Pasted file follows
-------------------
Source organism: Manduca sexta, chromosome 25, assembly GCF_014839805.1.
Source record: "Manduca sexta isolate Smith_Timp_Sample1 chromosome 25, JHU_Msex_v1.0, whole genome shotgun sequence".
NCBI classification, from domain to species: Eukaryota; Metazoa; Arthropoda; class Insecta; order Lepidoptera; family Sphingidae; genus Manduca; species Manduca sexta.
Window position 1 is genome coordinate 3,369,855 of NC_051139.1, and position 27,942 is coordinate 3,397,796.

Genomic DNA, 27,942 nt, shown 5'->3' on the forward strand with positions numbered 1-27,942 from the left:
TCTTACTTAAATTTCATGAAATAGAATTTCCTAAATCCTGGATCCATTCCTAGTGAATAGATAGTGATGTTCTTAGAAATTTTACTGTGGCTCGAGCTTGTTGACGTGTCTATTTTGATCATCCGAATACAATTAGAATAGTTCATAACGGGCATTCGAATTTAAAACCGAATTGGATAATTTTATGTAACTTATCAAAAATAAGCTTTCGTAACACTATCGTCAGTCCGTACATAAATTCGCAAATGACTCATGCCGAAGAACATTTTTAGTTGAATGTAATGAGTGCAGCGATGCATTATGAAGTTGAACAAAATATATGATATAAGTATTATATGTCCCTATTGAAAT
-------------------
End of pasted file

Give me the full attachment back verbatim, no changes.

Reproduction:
Source organism: Manduca sexta, chromosome 25, assembly GCF_014839805.1.
Source record: "Manduca sexta isolate Smith_Timp_Sample1 chromosome 25, JHU_Msex_v1.0, whole genome shotgun sequence".
NCBI classification, from domain to species: Eukaryota; Metazoa; Arthropoda; class Insecta; order Lepidoptera; family Sphingidae; genus Manduca; species Manduca sexta.
Window position 1 is genome coordinate 3,369,855 of NC_051139.1, and position 27,942 is coordinate 3,397,796.

Genomic DNA, 27,942 nt, shown 5'->3' on the forward strand with positions numbered 1-27,942 from the left:
TCTTACTTAAATTTCATGAAATAGAATTTCCTAAATCCTGGATCCATTCCTAGTGAATAGATAGTGATGTTCTTAGAAATTTTACTGTGGCTCGAGCTTGTTGACGTGTCTATTTTGATCATCCGAATACAATTAGAATAGTTCATAACGGGCATTCGAATTTAAAACCGAATTGGATAATTTTATGTAACTTATCAAAAATAAGCTTTCGTAACACTATCGTCAGTCCGTACATAAATTCGCAAATGACTCATGCCGAAGAACATTTTTAGTTGAATGTAATGAGTGCAGCGATGCATTATGAAGTTGAACAAAATATATGATATAAGTATTATATGTCCCTATTGAAAT